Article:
You do everything you know of to lose weight. Long hours at the gym doing low-intensity “fat burn” exercise, avoiding any food with fat in it, skipping meals throughout the day, and never EVER eating after 6 PM.
But what gives? Despite all the discipline you bring to your dietary regimen, the scale still has the same bad news each day: You haven’t lost an ounce!
So, just what is it you are doing wrong? Are you merely pre-disposed to carrying around that few extra pounds you just cannot seem to shake?
Hmmm, let’s find out–here are 6-weight loss myths you should ignore—unless, of course, you LIKE having those extra pounds!
Myth #1: It takes long hours of low intensity exercise to burn fat
Yes, exercise is good, and a good exercise regimen can be an essential part of losing weight.
However, even if you have enough time for lengthy sessions of low intensity exercise, you probably aren’t doing yourself much good. This is because your body doesn’t automatically go into fat-burn mode the moment you begin a long, slow jog. Rather, it utilizes the glycogen stores in your liver to start, and only after around 90-minutes on average does it use these stores up, after which it finally begins tapping into your body’s fat stores.
Instead, try this: High Intensity Interval Training (HIIT) can light-up those calories far more quickly than a low intensity run. Plus, you get the added benefit of continued fat-burn even after you are done working out—does it get any better than that?
Myth #2: Never cheat on your diet
Not only does scheduling a cheat day or cheat meal help you avoid the humdrum of dietary monotony, it can also help your metabolism speed up.
This is because your body adjusts to a low-calorie diet, and it slows your metabolism as a survival measure against starvation.
However, when you schedule a meal or day when you simply eat what you would like and ignore your diet, you are also telling your body to let your metabolism rip, and that there is plenty of fuel to burn.
And, it also helps keep you from cheating out of boredom!
Myth #3: You need to avoid fat at all costs
No, fat does not make you fat, although calories do. So long as you don’t overindulge in too much of it, maintaining a good balance of healthy omega 3-6-9’s in your diet is more help than hindrance when it comes to losing weight.
This is because fat burns more slowly and steadily than simple carbohydrates, so there isn’t an insulin response or need to store extra calories which your body can’t immediately burn.
Plus, having fats in your diet can help you feel fuller longer, as well as help you maintain a positive mental balance.
Scientists have now discovered a new healthy fat, omega 7, which has been shown to help with weight loss. It is also the main ingredient for Ultra Omega Burn which is an effective fat burner.
Myth #4: Being on a diet means being hungry all the time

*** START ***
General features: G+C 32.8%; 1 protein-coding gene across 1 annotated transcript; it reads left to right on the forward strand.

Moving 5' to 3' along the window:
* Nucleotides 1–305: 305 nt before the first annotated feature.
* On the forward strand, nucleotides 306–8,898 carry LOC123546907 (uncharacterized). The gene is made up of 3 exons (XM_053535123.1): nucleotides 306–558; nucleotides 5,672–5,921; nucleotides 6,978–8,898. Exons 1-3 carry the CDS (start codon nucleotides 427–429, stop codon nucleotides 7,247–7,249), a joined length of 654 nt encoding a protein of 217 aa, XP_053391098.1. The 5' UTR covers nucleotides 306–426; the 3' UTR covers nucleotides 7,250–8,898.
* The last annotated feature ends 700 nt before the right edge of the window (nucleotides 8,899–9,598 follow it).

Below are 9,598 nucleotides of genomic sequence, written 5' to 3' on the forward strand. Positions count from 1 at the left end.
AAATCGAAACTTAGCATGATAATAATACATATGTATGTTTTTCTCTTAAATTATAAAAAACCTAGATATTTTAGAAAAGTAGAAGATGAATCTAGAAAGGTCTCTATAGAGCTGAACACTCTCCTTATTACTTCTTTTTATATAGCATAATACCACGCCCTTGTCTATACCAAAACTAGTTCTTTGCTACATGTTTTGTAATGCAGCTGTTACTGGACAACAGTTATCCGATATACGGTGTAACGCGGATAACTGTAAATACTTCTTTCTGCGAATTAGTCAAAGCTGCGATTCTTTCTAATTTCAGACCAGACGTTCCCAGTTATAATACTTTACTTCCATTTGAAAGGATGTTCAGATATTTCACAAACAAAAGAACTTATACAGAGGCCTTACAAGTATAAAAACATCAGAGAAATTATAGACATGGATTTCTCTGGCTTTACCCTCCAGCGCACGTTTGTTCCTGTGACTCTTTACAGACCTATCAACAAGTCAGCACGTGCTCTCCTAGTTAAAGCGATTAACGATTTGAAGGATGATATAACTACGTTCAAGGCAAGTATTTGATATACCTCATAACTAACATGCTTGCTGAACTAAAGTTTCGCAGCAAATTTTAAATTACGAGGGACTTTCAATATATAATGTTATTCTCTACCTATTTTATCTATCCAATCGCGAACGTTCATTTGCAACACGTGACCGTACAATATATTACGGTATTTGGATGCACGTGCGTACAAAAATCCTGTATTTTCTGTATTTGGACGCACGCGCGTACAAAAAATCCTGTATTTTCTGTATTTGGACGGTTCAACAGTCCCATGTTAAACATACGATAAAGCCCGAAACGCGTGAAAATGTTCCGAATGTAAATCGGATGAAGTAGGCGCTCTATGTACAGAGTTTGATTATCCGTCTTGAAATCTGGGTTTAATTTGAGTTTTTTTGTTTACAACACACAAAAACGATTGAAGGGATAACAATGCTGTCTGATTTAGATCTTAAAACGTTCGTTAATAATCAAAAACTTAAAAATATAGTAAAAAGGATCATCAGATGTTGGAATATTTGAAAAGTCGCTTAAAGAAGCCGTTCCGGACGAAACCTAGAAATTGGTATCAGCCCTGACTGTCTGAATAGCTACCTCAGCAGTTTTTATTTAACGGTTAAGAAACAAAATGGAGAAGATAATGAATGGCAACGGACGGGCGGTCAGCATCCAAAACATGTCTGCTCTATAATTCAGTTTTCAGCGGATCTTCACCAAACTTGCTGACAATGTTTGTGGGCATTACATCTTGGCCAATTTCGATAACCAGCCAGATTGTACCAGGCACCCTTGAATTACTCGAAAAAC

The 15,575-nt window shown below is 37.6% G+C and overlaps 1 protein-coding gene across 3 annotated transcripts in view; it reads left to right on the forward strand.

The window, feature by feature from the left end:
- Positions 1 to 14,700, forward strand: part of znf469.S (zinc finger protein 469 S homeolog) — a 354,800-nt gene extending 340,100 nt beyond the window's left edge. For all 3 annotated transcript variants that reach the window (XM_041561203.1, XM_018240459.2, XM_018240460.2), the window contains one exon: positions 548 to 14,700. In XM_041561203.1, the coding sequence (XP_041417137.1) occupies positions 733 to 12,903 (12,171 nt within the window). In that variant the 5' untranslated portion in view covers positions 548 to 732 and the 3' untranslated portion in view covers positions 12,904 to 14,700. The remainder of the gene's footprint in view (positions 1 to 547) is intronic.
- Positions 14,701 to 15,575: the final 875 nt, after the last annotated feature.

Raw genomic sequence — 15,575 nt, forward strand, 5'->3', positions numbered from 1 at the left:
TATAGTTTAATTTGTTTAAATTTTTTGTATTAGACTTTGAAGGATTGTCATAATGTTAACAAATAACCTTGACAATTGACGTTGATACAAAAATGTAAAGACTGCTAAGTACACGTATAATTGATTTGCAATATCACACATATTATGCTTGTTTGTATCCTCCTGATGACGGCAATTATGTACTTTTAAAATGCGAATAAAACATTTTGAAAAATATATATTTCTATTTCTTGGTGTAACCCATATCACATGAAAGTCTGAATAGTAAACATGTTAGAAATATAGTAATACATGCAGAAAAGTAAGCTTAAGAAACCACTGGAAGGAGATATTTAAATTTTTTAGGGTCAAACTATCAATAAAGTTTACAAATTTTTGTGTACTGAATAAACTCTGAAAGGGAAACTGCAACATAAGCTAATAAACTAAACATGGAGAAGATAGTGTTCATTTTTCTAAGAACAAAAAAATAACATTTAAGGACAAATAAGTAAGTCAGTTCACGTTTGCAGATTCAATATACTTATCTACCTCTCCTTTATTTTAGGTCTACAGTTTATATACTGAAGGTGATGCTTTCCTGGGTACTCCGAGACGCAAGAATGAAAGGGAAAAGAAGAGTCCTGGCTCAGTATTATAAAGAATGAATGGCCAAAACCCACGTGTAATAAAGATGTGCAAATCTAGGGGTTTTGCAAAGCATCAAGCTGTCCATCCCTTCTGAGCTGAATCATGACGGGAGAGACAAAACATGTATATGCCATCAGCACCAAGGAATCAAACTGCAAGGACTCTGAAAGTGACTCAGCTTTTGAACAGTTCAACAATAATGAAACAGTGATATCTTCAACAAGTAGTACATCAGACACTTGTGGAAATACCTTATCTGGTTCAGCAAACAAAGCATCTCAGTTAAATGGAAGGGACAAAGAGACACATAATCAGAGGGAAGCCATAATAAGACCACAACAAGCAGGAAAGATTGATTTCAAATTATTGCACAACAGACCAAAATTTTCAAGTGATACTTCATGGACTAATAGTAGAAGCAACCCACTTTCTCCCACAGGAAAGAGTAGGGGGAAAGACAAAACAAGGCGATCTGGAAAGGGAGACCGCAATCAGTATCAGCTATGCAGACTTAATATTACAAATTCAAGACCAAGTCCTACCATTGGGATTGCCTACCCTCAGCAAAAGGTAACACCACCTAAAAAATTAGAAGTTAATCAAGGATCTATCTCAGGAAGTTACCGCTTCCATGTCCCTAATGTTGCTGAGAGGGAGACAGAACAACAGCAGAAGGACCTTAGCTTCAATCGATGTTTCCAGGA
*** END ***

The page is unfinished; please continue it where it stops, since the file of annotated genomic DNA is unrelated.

No, you don’t have to starve to lose weight, and in fact, going hungry can have a detrimental effect on your weight loss.
This is because your body goes into survival mode and slows your metabolism when you don’t provide it with enough calories, which means it is more likely to stash calories away as fat than it is to burn what it has in hopes you will give it more.
Plus, there is that whole thing with being cranky from hunger all the time.
Myth #5: Eating before bed makes you gain weight
Correction: Eating TOO MUCH before bed makes you gain weight! However, your body does continue to burn calories, whether you are asleep or awake, and it is your total daily calorie intake which you need to be more aware of than merely the time of day you ingest them.
Myth #6: All calories are the same
Different types of calories burn at different rates, and the faster a calorie burns, the more likely it is to convert to fat.
This is because with fast-burning calories—such as those found in simple carbohydrates and processed sugars—your body usually can’t utilize the energy of them as fast as they are able to produce energy, which means some energy needs to be stored as…FAT!
However, proteins, fats, and long chain, complex carbohydrates such as those found in whole grains, fruits and vegetables don’t burn as fast, and make your digestive system work harder—which, by the way, also burns more calories.
Even though we have been told much of our lives that losing weight involves limiting fat, starving ourselves and constantly exercising, there are reasons very few of us see results when sticking with these dieting norms.
However, by following a few simple rules, such as limiting your simple carbohydrates and only indulging in them once per week or consuming a diet of complex carbohydrates and healthy fats while staying within your calorie count, you will have good results.